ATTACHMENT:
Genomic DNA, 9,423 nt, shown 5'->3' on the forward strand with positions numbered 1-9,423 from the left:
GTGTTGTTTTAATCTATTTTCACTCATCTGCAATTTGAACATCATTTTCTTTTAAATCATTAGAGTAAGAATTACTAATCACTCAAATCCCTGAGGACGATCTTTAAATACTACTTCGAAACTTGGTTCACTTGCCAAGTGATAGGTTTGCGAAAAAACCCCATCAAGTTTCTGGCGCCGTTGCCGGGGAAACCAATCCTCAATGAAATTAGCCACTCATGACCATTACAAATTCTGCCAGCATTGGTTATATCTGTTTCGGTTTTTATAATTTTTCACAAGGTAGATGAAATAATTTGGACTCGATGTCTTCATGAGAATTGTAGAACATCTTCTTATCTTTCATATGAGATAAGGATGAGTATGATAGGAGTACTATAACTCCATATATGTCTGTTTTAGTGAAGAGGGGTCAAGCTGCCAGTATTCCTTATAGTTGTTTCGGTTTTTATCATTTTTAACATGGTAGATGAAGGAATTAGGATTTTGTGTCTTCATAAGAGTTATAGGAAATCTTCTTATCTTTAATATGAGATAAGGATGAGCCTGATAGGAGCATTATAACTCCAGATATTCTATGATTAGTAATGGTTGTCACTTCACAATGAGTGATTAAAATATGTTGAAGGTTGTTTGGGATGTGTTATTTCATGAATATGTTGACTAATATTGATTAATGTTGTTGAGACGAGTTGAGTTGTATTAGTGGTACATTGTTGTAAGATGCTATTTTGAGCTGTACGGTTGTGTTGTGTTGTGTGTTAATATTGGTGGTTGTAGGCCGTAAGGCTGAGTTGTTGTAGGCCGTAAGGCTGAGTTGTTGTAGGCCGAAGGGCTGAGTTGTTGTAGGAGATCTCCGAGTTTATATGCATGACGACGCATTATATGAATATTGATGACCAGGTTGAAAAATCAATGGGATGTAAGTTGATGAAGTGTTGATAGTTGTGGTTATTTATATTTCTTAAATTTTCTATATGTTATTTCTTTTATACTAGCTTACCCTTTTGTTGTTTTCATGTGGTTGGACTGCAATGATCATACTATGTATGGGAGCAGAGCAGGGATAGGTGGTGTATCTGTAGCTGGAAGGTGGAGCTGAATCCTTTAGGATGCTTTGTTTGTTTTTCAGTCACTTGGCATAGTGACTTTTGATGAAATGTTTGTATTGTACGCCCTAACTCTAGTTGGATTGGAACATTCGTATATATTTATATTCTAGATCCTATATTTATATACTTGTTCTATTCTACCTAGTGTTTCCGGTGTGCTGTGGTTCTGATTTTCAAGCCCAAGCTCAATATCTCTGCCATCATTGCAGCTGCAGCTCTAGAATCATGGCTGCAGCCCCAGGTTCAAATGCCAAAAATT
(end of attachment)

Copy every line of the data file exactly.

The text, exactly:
Genomic DNA, 9,423 nt, shown 5'->3' on the forward strand with positions numbered 1-9,423 from the left:
GTGTTGTTTTAATCTATTTTCACTCATCTGCAATTTGAACATCATTTTCTTTTAAATCATTAGAGTAAGAATTACTAATCACTCAAATCCCTGAGGACGATCTTTAAATACTACTTCGAAACTTGGTTCACTTGCCAAGTGATAGGTTTGCGAAAAAACCCCATCAAGTTTCTGGCGCCGTTGCCGGGGAAACCAATCCTCAATGAAATTAGCCACTCATGACCATTACAAATTCTGCCAGCATTGGTTATATCTGTTTCGGTTTTTATAATTTTTCACAAGGTAGATGAAATAATTTGGACTCGATGTCTTCATGAGAATTGTAGAACATCTTCTTATCTTTCATATGAGATAAGGATGAGTATGATAGGAGTACTATAACTCCATATATGTCTGTTTTAGTGAAGAGGGGTCAAGCTGCCAGTATTCCTTATAGTTGTTTCGGTTTTTATCATTTTTAACATGGTAGATGAAGGAATTAGGATTTTGTGTCTTCATAAGAGTTATAGGAAATCTTCTTATCTTTAATATGAGATAAGGATGAGCCTGATAGGAGCATTATAACTCCAGATATTCTATGATTAGTAATGGTTGTCACTTCACAATGAGTGATTAAAATATGTTGAAGGTTGTTTGGGATGTGTTATTTCATGAATATGTTGACTAATATTGATTAATGTTGTTGAGACGAGTTGAGTTGTATTAGTGGTACATTGTTGTAAGATGCTATTTTGAGCTGTACGGTTGTGTTGTGTTGTGTGTTAATATTGGTGGTTGTAGGCCGTAAGGCTGAGTTGTTGTAGGCCGTAAGGCTGAGTTGTTGTAGGCCGAAGGGCTGAGTTGTTGTAGGAGATCTCCGAGTTTATATGCATGACGACGCATTATATGAATATTGATGACCAGGTTGAAAAATCAATGGGATGTAAGTTGATGAAGTGTTGATAGTTGTGGTTATTTATATTTCTTAAATTTTCTATATGTTATTTCTTTTATACTAGCTTACCCTTTTGTTGTTTTCATGTGGTTGGACTGCAATGATCATACTATGTATGGGAGCAGAGCAGGGATAGGTGGTGTATCTGTAGCTGGAAGGTGGAGCTGAATCCTTTAGGATGCTTTGTTTGTTTTTCAGTCACTTGGCATAGTGACTTTTGATGAAATGTTTGTATTGTACGCCCTAACTCTAGTTGGATTGGAACATTCGTATATATTTATATTCTAGATCCTATATTTATATACTTGTTCTATTCTACCTAGTGTTTCCGGTGTGCTGTGGTTCTGATTTTCAAGCCCAAGCTCAATATCTCTGCCATCATTGCAGCTGCAGCTCTAGAATCATGGCTGCAGCCCCAGGTTCAAATGCCAAAAATT